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Union Square Park

Abraham Lincoln map_it

History

This text is part of Parks’ Historical Signs Project and can be found posted within the park.

One of three sculptural renditions of Abraham Lincoln (1809–1865) in New York City’s parks, this larger-than-life bronze by Henry Kirke Brown (1814–1886) stands vigil on a busy crossroads at the north end of Union Square Park.

Abraham Lincoln was born in a log cabin in Hardin County (now Larue County), Kentucky, and was mostly self-educated. He settled in New Salem, Illinois, in 1831 and worked as a storekeeper, surveyor, and postmaster while studying law. In 1834, Lincoln was elected to the state legislature and served four terms, and was elected to Congress on the Whig ticket and served from 1847 to 1849. After this single term, he left politics and dedicated himself to a successful legal practice; it was not until the repeal of the Missouri Compromise in 1854 threatened to expand the practice of slavery in the West did Lincoln rejoin the national arena. He lost two bids for the Senate in 1856 and 1858, but made an impression on his state and the nation over the course of seven debates with Democratic opponent Stephen A. Douglas.

Lincoln successfully ran for president as a Republican in 1860. While campaigning, he made his first visit to New York City in February 1860, and delivered a famous speech in Cooper Union’s Great Hall. By Inauguration Day in March 1861, seven southern states had seceded from the Union, and four more would follow in April. As the nation plunged into Civil War, Lincoln proved a skillful and thoughtful leader and orator. In 1863, he issued the Emancipation Proclamation to free the slaves and delivered the Gettysburg Address that eloquently memorialized fallen soldiers.

Lincoln won re-election in 1864 against George McClellan. Five days after Confederate general Robert E. Lee’s surrender on April 9, 1865, Lincoln was assassinated by John Wilkes Booth while attending a play at Ford’s Theater in Washington, DC. He died the next morning. Lincoln’s funeral cortege traveled to all the principal cities in the United States, and arrived in New York City on April 24. His body lay in state at City Hall. Lincoln is buried at Oak Ridge, Illinois, near Springfield.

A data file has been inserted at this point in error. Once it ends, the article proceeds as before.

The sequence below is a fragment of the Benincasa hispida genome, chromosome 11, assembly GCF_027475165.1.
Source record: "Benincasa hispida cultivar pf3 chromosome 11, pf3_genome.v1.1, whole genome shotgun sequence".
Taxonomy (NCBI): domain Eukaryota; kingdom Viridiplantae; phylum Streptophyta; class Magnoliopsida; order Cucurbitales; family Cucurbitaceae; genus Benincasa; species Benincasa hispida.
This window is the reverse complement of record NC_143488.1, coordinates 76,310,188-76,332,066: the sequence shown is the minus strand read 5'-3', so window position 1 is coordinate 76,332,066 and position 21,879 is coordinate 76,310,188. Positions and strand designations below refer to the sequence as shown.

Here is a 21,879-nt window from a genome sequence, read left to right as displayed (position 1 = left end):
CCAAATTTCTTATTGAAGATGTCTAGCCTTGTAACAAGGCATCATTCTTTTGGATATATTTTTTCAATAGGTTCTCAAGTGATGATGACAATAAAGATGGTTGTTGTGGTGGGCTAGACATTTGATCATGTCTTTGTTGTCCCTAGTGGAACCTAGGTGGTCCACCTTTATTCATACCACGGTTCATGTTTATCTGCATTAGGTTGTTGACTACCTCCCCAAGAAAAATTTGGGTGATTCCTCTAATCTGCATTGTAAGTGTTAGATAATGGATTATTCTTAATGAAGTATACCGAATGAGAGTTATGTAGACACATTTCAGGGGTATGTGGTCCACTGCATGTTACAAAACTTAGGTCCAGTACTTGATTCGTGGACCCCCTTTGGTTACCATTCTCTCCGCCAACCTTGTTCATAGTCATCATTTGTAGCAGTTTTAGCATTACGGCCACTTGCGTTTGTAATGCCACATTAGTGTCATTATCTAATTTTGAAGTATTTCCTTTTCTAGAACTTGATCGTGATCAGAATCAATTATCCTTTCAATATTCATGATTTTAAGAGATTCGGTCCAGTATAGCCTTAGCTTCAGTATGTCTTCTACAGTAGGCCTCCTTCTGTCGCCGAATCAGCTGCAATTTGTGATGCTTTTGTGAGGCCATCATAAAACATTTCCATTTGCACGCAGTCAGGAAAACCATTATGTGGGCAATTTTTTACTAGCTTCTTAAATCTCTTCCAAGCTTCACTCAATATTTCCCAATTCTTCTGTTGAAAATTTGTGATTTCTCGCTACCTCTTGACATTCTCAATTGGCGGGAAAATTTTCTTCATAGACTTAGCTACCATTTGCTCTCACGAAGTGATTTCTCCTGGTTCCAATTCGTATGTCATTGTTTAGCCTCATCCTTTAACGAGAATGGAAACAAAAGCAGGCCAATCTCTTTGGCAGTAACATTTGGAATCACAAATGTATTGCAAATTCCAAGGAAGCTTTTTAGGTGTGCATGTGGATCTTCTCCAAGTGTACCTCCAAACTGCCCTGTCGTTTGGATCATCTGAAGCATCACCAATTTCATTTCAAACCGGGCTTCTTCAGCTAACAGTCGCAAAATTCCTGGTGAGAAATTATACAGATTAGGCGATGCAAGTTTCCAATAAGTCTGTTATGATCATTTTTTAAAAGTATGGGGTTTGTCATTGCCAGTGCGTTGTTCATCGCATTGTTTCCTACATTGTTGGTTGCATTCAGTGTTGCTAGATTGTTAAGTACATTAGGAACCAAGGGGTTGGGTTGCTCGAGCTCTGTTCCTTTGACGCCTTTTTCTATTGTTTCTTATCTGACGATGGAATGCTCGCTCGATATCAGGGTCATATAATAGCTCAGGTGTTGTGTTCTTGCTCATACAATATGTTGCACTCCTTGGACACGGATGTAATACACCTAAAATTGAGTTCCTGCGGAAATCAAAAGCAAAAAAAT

Not long after Lincoln’s death, the statue of Lincoln was sponsored by the Union League Club, a Republican organization, which retained the services of the noted sculptor Henry Kirke Brown. Though Brown, like many of his generation, made an obligatory visit to Italy to study, he was part of a group of sculptors attempting to establish a truly American sculptural idiom. In his statue of Lincoln, cast in 1868, and dedicated September 16, 1870, he combines a classically styled pose with a perceptive naturalism, uniting realistic detail with an idealistic stance. Brown also created a similar portrait of Lincoln in Prospect Park (1869), and his nephew and pupil Henry Kirke Bush-Brown (1857-1935) crafted the bronze bust for Gettysburg’s Lincoln Memorial.

The sculpture originally stood in the street bed at the southwest corner of Union Square, at the location today occupied by the statue of Mohandas Karamchand Gandhi (1869-1948). In 1875, Abraham Lincoln was protected by the installation of an elaborate stone and bronze rail fence, into which were inscribed from his second inaugural address, “…with malice toward none; charity toward all.” Union Square Park was completely redesigned in 1930 to accommodate new subway construction, and the statue, minus its fence, was relocated to its current position in axial alignment with the Independence Flagpole (1930) and Henry Kirke Brown’s striking equestrian George Washington (1856) located at the park’s southern plaza. Abraham Lincoln was conserved in 1992.

Abraham Lincoln Details

  • Location: North end
  • Sculptor: Henry Kirke Brown
  • Description: Standing figure (over life-size) with integral plinth on pedestal
  • Materials: Bronze, Dix Island, ME granite
  • Dimensions: Figure H: 8'; Pedestal H: 11½' W: 9½' D: 9½'
  • Cast: 1870
  • Dedicated: September 16, 1870
  • Donor: Public subscription, sponsored by the Union League Club

Please note, the NAME field includes a primary designation as well as alternate namings often in common or popular usage. The DEDICATED field refers to the most recent dedication, most often, but not necessarily the original dedication date. If the monument did not have a formal dedication, the year listed reflects the date of installation.

For more information, please contact Art & Antiquities at (212) 360-8143

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